Perhaps the biggest inaccuracy in the film is the battleground itself: having had torrential rain the previous night, which delayed the French attack until midday, the battlefield was extremely muddy. In consequence, the British cavalry, in reality, would not have been able to acquire the speed shown in the film before encountering the French columns. However, here, as elsewhere, the film replicates a famous painting of the battle, in this case Elizabeth Thompson's 1881 work Scotland Forever!, which depicts the cavalry galloping towards the enemy.

Another inaccuracy is that the Household cavalry do not seem to appear in the movie at all. Further, Ponsonby, commander of the Union Brigade, is believed to have initially been taken prisoner by French cavalry, before being killed during a failed rescue attempt. In the film, he tells the Earl of Uxbridge that Ponsonby's father had been killed in battle by lancers, not least because he had been riding an inferior horse: in fact his father had been a politician who died of natural causes back in England,[21] and he is simply foretelling his own fate in the battle.

The British cavalry charge was aimed at d'Erlon's corps, but in the film the cavalry do not appear to engage French infantry at all, but instead charge straight into French artillery, scattering French gunners before themselves being driven back by French lancers, in scenes that bear some cinematic resemblance to the Charge of the Light Brigade. Nor are any 92nd Highlanders seen hanging onto their stirrups as they charge, as was recalled by Corporal Dickson of "F" Troop of the Scots Greys.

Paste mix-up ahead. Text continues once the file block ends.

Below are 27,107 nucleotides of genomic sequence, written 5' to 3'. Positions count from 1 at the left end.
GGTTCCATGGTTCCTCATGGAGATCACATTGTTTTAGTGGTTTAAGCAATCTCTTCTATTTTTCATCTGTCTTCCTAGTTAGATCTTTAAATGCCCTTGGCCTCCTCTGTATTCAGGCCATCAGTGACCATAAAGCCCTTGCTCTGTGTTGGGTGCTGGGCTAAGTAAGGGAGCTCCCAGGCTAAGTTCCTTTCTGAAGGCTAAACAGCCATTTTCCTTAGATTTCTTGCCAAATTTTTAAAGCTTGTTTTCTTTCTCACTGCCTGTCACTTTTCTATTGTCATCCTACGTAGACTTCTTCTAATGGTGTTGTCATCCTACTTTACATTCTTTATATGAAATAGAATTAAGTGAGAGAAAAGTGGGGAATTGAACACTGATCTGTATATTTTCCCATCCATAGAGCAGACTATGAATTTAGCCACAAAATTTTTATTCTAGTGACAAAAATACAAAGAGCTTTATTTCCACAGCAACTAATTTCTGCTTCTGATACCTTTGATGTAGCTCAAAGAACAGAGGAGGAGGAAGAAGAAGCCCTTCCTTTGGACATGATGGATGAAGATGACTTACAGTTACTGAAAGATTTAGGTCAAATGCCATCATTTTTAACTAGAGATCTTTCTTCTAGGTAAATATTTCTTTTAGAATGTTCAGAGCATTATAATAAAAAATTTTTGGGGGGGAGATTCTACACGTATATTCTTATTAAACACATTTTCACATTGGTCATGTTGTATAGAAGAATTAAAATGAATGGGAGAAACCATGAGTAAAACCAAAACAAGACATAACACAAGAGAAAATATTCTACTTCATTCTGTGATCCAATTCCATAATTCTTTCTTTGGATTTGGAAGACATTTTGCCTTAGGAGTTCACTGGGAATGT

Overall, the film almost completely ignores the Dutch-Belgian and German elements of the army under Wellington's command, giving the impression that the allied army was essentially British. In reality, the British contingent was less than half of Wellington's troops..

Unlike the Prussians in the film, arriving at the right flank of the French force, General Bülow's 4th corps attacked at the rear-right of the French lines at the village of Plancenoit. Napoleon sent first his reserve corps (under General Lobau) and then the Second Foot Grenadiers, the second-most-senior corps of his Imperial Guard, to engage and delay these Prussians while maintaining his front line; these clashes in and around the village of Plancenoit were crucial to the battle but are not depicted in the film. (Around 7:30 p.m., another Prussian corps under Marshal Blücher arrived on the battlefield to link with the British army on the grounds of the inn La Belle Alliance, sealing the fate of the French force—as shown in the film.)

The Duke of Gordon is depicted as leading his Gordon Highlanders into battle, and is described by the Duchess of Richmond as "uncle": in fact, he is a composite character, representing the contributions of several members of the House of Gordon. The Duke at the time, the founder and colonel of the regiment, was the Duchess of Richmond's father, and he saw no active service overseas during the Napoleonic Wars. His son and the Duchess's brother, the Marquis of Huntly (later the 5th Duke) was a distinguished general, but held no command in the campaign, although anecdotal evidence suggests that he arrived during the aftermath of the battle.